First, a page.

Children and Resiliency
From "Raising Our Children to Be Resilient: A Guide to Helping Children Cope with Trauma in Today's World" by Linda Goldman (2004).
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Signs of a Resilient Child
* The ability to bounce back
* The capacity to have courage
* The motivation to move forward
* The power to stay centered
* The awareness of knowing themselves
* The gift of laughter
* The potential of showing promise
* The capacity to ask for help
* The tenacity to accomplish goals
* The willingness to share feelings
* The capability to connect with others
* The inspiration to give back
Activities to Promote Resiliency in Children
Talk to children about strength, leadership, courage, and stamina.
Define resilience as the ability to keep going during very hard times.
Then ask them to make their own definition and explain why.
Create a Dialogue
Young children can read a resource such as "The Little Engine That Could" or "Courage" and have children draw or write what that story means to them. Use a quote such as "Courage is the power of the mind to overcome fear." Martin Luther King enables middle and high school students to respond as to what that means to them.
Share a role model
Young children through teens can choose a family member or famous celebrity that represents a special quality of resilience to them. They can share a picture with others and explain what that quality is. We can then help them identify that quality in themselves by asking them to: Tell me about a time when you displayed that quality in your life.
Ask girls and boys to think of a time that was hard for them in their life. Make a chart with Survive as one title and Thrive as the others. Have children list what things they did to survive or make it through and what things they did to grow and learn that brought new meaning to their life.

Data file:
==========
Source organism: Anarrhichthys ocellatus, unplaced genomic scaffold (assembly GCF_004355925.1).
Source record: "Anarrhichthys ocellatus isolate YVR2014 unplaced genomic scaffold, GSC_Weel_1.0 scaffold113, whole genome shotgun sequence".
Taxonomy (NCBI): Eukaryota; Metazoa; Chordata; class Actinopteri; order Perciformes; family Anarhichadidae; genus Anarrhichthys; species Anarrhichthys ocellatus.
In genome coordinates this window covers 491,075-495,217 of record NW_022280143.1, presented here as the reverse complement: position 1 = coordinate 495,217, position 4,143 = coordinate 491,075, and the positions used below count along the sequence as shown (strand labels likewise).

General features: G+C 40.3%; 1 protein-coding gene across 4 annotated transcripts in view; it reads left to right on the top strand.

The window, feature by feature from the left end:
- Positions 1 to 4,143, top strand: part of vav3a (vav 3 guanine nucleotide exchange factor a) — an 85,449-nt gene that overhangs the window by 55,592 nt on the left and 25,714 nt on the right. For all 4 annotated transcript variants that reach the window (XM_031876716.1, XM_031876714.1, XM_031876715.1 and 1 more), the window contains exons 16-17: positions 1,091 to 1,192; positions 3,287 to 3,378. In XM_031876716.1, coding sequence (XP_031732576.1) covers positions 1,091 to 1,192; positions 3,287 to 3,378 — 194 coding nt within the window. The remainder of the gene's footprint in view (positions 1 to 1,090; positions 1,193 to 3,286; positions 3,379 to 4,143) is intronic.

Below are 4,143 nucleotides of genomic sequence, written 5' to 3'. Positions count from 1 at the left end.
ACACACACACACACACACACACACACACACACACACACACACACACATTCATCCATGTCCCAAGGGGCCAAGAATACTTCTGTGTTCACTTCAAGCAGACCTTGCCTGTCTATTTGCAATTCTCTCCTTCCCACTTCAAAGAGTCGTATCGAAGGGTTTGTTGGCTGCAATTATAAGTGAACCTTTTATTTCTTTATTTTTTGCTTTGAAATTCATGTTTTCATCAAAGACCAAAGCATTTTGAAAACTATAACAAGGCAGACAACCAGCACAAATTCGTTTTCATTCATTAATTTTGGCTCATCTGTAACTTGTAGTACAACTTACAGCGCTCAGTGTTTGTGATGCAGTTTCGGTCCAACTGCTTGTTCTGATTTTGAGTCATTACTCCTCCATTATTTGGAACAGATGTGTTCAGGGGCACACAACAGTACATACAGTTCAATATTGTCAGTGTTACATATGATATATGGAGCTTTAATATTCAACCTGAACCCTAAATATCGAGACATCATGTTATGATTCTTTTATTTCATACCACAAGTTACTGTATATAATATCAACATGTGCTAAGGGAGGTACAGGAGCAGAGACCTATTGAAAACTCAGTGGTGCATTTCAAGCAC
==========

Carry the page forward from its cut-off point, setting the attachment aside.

Present a resiliency inventory for preschool and elementary children. Have them identify a difficult time in their life where they used strength and courage to make it through. Explain that is resiliency. Help them identify these attributes and relate them to present and future uses.
1. Tell me about a time in your life you felt you where resilient.
2. How did people respond? What did they say?
3. How did that make you feel?
4. How does it feel now?
5. Is there anything you wish others had done?
6. Can you use what you learned from this experience now?
Community resources and guest speakers
Invite guest speakers to share ways that they used the qualities associated with resilience and overcome challenges throughout their lives. Help children to identify those qualities. Examples can range from the school principal to a TV anchor, or home team sports celebrity.
"My Hero" Contest
Teachers can have a "my hero" contest in the school. Children become the person they emulate, dressing like them, using their mannerisms to present a dialogue representative of their hero to other students. The class votes on the winner.
Children can list all of the attributes they understand as resilient. The students choose a classmate they feel exemplifies this quality. That classmate is given the award for that attribute. Every child receives an award for some positive attribute, even if it is for the attribute of "patience" for the last child.
Children throughout the planet are learning universal lessons in resiliency from their survivorship of public tragedy. From SARS to terrorism, war, and violence, children manage not only to survive but also to thrive. Mentors and role models in daily life can inspire them to get through difficult times and achieve goals. When the chaos and confusion around them is transformed into planned action, children can then become a part of a global community of citizens - working towards the betterment of themselves and others - remembering that all of us need to take responsibility for the complex world we live in. (Raising Our Children to Be Resilient, Goldman, 2004)
Contact Linda by email: firstname.lastname@example.org